What next in the Law 
by Lord Denning.
Butterworth, 352 pp., £9.95, July 1982, 0 406 17602 7
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When the publishers announced yet another book by Lord Denning, the fourth in three years, and one with the alarming title What next in the Law, I recall feeling a sense of foreboding: what next indeed? Recalled shortly after publication because of some unfortunate remarks about juries and the nature of society (subjects upon which judges, if one reflects on the matter, are not likely to be well-informed), What next in the Law is once more available, albeit with the naughty bits removed. The central theme of the book is law reform, and it is explained in the preface that Lord Denning has fallen to musing on the fate of shelved commission and committee reports. ‘So I thought: some spur is needed so as to get things done. Then I added, with undue presumption: My book shall be the spur.’ Some parts of his book are indeed devoted to such matters as the fate of the Pearson Commission Report on Civil Liability and Compensation for Personal Injury (1978), though I note with sadness, but without surprise, that no tears are shed for the Williams Committee Report on Obscenity and Film Censorship (1979), which was perhaps too liberal for Lord Denning’s taste. Much of the book, however, has little direct connection with the avowed aim of goading the mandarins into action, and I suspect that Lord Denning enjoys presenting his pensées to the British public, who, my informants in the publishing trade assure me, buy them like hot cakes. We have observations on the wearing of wigs (‘Some say it is out of date. Maybe it is’), on contingent fees (‘Never, never allow lawyers to work on the basis of a “contingency fee”’), on judicial attitudes to the European Convention on Human Rights (my favourite: ‘Sometimes we find it helpful. Sometimes not ... ’) and on a discriminatory Lloyds Bank Pension scheme (‘Its pension schemes were excellent’). There is also much history, presented in a chatty style uncomplicated by heavy scholarship. Indeed, to judge by his account of the death of Blackstone, Lord Denning appears to think study is positively dangerous:

He was not long on the Bench. He had studied too long. He took no exercise. He hated it. He ate too much. He got fatter and fatter. He died at the age of 57.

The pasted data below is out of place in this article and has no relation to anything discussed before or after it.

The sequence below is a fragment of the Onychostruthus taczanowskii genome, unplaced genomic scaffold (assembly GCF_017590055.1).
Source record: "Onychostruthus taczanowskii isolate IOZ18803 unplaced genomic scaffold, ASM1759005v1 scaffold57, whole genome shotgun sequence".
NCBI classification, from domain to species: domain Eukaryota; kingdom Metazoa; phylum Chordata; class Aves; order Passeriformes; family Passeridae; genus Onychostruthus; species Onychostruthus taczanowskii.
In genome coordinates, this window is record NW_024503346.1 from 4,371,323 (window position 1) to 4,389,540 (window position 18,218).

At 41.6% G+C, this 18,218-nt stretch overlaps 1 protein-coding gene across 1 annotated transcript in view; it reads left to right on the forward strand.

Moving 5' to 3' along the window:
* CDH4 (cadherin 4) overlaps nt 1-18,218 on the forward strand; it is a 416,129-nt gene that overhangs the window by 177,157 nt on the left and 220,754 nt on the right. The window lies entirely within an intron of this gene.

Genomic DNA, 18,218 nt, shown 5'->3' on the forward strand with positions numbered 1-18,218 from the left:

The vision of a golden past hangs over the book, as in this remarkable description of the English, which refers to some period between the Third Lateran Council (1215) and the 1950s, when they formed ‘one race’ and ‘shared the same standards of conduct, the same code of morals and the same religious beliefs. Above all they adhered uniformly to the rule of law.’ Tell that to the shades of Lord Mansfield, whose house the mob burnt during the Gordon riots, or to Thomas More as he went to the block. Critical comment on contemporary questions is presented ex cathedra, as in this extreme example: ‘It is sometimes suggested that instead of a jury of 12, there should be seven. I do not agree. There is something convincing about a verdict of 12 which is not the same with seven.’ So there!

What next in the Law is highly readable, often amusing and, as autobiography, very revealing. But the very virtues which ensure its success as a popular work – the pithy style, the oracular and egocentric presentation of arguments, the genius for simplification – are hard and perhaps impossible to marry to any serious discussion of such complex issues as civil liability without fault for motor accidents. Inevitably, the quest for striking brevity risks utter absurdity. The weird 11-line discussion of Watergate asserts that the principles applied by the US Supreme Court were those applied by Jacobean English Judges to James I – a novel interpretation indeed of English history and American constitutional law.

Plainly, Lord Denning’s tongue is often in his cheek, and I suspect his aim is to tease and provoke, so that his readers will think about the issues he presents – an aim in which he may well be successful, for he has the peculiar distinction of being able to persuade the lay public to read books about civil law. I have no idea whether he plans further contributions, but the best of Lord Denning is surely to be found not in such ephemeral works as this but in his judicial opinions, some of them classics of the genre. A short collection of these, with sufficient explanatory material to place them in context, might redress the unfortunate impression of naivety which is conveyed by What next in the Law.

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